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  • Stephanie Thrower

Context Matters In Goal Setting

We tend to neglect the importance of context on our success & failures in goal attainment. We are trained and socialized to think "If I individually approach a task or goal in the optimal way, I will succeed. And if I don't...well, that's my problem." I think the counter to that idea is if we are successful, we often don't give our context or environment the credit for our success.


Of course, both are problematic.


Ultimately there are optimal contexts for goal attainment to promote self-efficacy. For example, my relationship with goal-setting began when I was 8. It has never been more clear to me now how I was trained (and trained and trained and trained) to set goals as a young gymnast.


 


 

I remember watching my well-used VHS tape of “Gymnastics Greatest Stars” (which actually taught me a lot about the history of gymnastics, the resilience of young girls under immense pressure, and international competition...and it's relationship with war) and say to myself “Oh! I want to learn that skill! And that one! And that one!” My self-talk was apparently very enthusiastic.


Gymnastics is indeed an optimal context to learn about goal setting, at least how I was taught in the late 80s/early 90s. As a gymnast, goal attainment always involved repetition (a lot of repetition) and tiny incremental steps.  If I wanted to learn a new skill on the high beam, I started with the skill on the floor, then on a line on the floor, then on the beam with mats stacked up like the floor…you get it.


Goal setting in other sports and even in school was a bit tricker, there were a lot more variables I couldn’t control.  When I tried surfing at 21 having grown up in the middle of the country, I was a puddle of angry tears on the beach.


Things got much more tricky in the goal setting department when I first started coaching gymnastics and working with children.  I had so much less I could control and it was hard to identify what my goals were as a coach. It was also hard to know which interventions actually impacted my gymnasts to support them.


In addition, I realized my goals as a gymnast were NOT my gymnasts' goals, and that was great, but also left me vulnerable to set unrealistic and vague goals (and maybe also not know where to exercise that goal-monster I’ve been living with for decades 🙂).


 


 

Goal setting as a parent and as a business owner is a whole new giant set of variables. We are facing wildly changing non-linear development, contexts, demands, and economic landscapes. This leaves us vulnerable to set unrealistic goals and think, "What's the matter with me?"


As you may already be well aware of, accomplishing goals increases our self-efficacy. Self-efficacy is our belief that we can accomplish what we set out to do.


As a psychologist and career coach, I tend to care more about someone’s self-efficacy (rather than self-confidence) because I find it promotes an individual's mental health and helps people access living life in connection with their values & purpose (also good for mental health).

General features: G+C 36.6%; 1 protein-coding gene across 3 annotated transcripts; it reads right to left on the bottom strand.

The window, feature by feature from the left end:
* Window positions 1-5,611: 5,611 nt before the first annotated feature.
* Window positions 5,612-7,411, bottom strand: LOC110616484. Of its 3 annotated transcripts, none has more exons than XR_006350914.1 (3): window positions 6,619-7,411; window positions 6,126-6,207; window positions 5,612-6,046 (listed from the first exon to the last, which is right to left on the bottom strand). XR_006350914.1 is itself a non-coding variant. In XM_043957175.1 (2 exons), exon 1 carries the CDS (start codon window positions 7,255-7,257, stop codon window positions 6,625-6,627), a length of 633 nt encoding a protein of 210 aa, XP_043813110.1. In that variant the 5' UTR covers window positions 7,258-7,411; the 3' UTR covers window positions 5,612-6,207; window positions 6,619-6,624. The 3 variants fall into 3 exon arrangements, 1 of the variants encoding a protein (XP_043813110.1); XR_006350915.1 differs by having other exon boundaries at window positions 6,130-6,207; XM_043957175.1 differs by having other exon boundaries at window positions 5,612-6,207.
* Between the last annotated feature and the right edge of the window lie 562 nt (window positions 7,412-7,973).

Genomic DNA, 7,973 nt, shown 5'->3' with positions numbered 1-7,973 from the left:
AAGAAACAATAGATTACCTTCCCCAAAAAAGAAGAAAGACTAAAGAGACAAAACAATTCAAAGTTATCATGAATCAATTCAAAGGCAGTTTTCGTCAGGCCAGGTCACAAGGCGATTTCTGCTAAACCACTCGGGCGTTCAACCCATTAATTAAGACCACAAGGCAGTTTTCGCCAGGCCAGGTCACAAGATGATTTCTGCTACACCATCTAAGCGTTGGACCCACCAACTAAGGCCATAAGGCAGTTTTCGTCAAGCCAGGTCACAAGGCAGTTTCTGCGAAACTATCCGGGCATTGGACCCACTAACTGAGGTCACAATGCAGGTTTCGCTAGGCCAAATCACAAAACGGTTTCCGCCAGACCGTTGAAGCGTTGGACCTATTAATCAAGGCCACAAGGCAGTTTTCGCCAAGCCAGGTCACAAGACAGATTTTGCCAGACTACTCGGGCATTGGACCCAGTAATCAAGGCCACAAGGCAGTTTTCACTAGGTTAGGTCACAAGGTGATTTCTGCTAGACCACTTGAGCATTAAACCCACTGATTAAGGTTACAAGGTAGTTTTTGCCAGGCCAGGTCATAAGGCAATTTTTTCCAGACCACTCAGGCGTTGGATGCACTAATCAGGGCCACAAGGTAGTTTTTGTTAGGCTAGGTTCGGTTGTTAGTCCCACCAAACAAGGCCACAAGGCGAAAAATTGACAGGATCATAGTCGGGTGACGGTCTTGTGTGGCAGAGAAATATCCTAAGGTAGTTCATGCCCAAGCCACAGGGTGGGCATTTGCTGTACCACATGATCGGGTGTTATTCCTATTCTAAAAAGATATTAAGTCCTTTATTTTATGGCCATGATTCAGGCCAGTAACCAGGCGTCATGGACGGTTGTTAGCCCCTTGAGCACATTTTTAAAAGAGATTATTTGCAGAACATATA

Failing to accomplish goals we set decreases our self-efficacy.  This is why it’s important to set goals that take into account our available resources or changing contexts/demands.

If you’re like me and find perfectionism alluring, you might also set “secret goals”--ones that you don’t share with others because you know they aren’t realistic but would give you that dopamine kick when you exceed your own expectations. Don’t do that (talking to self and anyone else I'm resonating with).


So how do we use goal setting as a tool to support us rather than lower our efficacy? (especially when we face constant changing contexts & demands)


1. SET FEWER GOALS


2. DON’T SET GOALS THAT IF ACCOMPLISHED YOU MIGHT AVOID NEGATIVE FEELINGS OF SELF COMPARISON:

These goals are not connected to your true values, they are connected to what you think other people or society value. These goals tend to prove you are disciplined for discipline's sake.


2. MAKE SURE THEY ARE OPERATIONALLY DEFINED:

Sorry this is nerdy but "be happy and healthy" is too vague (and also I think sometimes is derived by perfectionism and a fear of asking for what we want). What specifically would I observe about you or would you report to me if you had accomplished the goal? Focus on behaviors over feelings and outcomes.


3. GET A REALITY CHECK

Talk to someone about your goals (someone who is nice to you). Are you setting yourself up? What can you do to shift these goals to be more realistic?


4. ASK YOURSELF: ARE YOU WILLING TO MAKE MISTAKES TO LEARN HOW TO ACCOMPLISH THIS?

If the answer is no, the goal still likely matters. Let’s work on that fear of failure.

If you are interested in learning more about how to use goal setting that works for you as a parent and entrepreneur, a) check out my free resources including journal prompts to help provide structure to establishing specific goals and supports in the coming year and b) message me if you would like to work with me directly (or have any questions).

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